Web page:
According to the style pundits, 2023 will be the year of — drum roll, please — the Mediterranean garden, the cottage garden, the native plant garden, the water-wise garden, the edible garden, the vertical garden …
As you can see, it’s quite a long and varied list, and there’s a lot to consider in these trends, which is why I sought advice from Alabama’s very own style guru, Trace Barnett. A nationally known cook, artist, designer, blogger and author from Gold Mine, Ala., Trace is also an accomplished gardener who has his finger on the pulse of emerging design and lifestyle trends.
According to Trace, the changing climate, which gardeners are experiencing firsthand as seasons and growing conditions shift, is influencing many of this year’s gardening trends.
Climate and environmental concerns are behind a burgeoning interest in environmentally friendly gardening practices that use less chemicals, fossil fuels and water and in native plants, which are more resilient and better adapted to local ecosystems. It’s also driving changes in landscaping choices.
“I see a lot of people cutting back on their large lawns,” Trace says, noting that swaths of turfgrass are giving way to wildflower meadows, garden plots and raised beds. Some folks are removing lawns to make room for another 2023 trend, a growing interest in creating outdoor “rooms” and spaces to serve as gathering spots for family and friends.
What’s wonderful about this trend toward more sustainable and useful gardens is that we don’t need to give up style and beauty to have them. For example, Mediterranean-themed gardens, which are expected to be all the rage this year, not only provide an opportunity to run wild with 2023’s hippest color, terra cotta, they also use lots of evergreen, heat-loving, and drought-tolerant plants, many of which work well here in Alabama.
Cottage gardens, which are filled with an informal and often fanciful mixture of flowers, food plants and herbs, are also gaining in popularity. “I think this is a great idea because it creates a mini ecosystem,” Trace says, explaining that cottage gardens provide fresh flowers, fruits and vegetables for humans and much-needed habitat for pollinators and other wildlife species.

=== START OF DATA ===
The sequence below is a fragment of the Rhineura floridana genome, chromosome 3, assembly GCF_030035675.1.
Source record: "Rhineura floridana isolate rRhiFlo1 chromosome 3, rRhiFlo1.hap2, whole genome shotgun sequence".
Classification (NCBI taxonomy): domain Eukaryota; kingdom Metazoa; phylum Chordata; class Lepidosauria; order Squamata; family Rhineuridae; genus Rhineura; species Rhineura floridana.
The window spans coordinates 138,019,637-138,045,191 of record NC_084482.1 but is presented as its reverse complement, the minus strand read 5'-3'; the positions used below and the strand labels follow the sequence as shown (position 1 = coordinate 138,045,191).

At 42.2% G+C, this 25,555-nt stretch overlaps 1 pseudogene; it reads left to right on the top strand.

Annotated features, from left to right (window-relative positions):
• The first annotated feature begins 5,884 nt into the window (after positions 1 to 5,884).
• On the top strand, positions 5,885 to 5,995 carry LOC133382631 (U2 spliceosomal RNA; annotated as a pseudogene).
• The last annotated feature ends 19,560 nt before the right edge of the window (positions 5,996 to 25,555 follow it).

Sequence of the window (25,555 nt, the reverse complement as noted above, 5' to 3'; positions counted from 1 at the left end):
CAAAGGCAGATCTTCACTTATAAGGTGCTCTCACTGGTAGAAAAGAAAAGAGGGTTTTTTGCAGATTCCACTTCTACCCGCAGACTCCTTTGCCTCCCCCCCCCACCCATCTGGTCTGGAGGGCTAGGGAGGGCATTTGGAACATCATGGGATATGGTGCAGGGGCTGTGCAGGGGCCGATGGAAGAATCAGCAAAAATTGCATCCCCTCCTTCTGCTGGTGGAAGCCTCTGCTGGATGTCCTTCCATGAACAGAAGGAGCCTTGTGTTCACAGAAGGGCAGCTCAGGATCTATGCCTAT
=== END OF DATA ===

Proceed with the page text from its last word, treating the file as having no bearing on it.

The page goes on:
According to Trace, this emphasis on sustainability is also leading more and more gardeners to reuse and repurpose items in the garden. “It’s super easy to do,” he says. “You can re-envision things that you have on hand or find at the thrift store,” turning them into all kinds of functional items, including container gardens.
Speaking of which, interest in container gardening and in vertical gardening — the practice of growing plants on trellises, arbors, fences, in hanging baskets and as living walls — is expected to keep growing in popularity, particularly for people with limited outdoor space for gardening.
Greek, Scandinavian and Victorian garden designs, landscaping with natural materials like stone and collecting unusual houseplants are also on the 2023 garden trend list so there’s lots to try in the coming year. And according to Trace, experimenting with new ideas is fun and can be as easy as planting a small trial garden in containers or in a garden bed. Before committing to a major makeover, however, he recommends asking yourself these questions:
- What’s my budget?
- How much time and effort am I’m willing to put in the project?
- What are my growing conditions?
- What am I going to have to battle — deer, for instance.
He also suggested getting help from local experts, including those on social media. “You’ll get better advice from someone here in Alabama than someone in Connecticut,” he says.
Follow Trace on Instagram at
@thebittersocialite or check out some of his favorite Alabama-based Instagram influencers: @Urbanfarmstead,
@Houseplantclub. And if you’re looking for a delightful mix of recipes, gardening tips and wonderful stories, get your hands on Trace’s book, Tracing Roots: A Modern Approach to Living Off the Land.
Katie Jackson is a freelance writer and editor based in Opelika, Alabama. Contact her at firstname.lastname@example.org.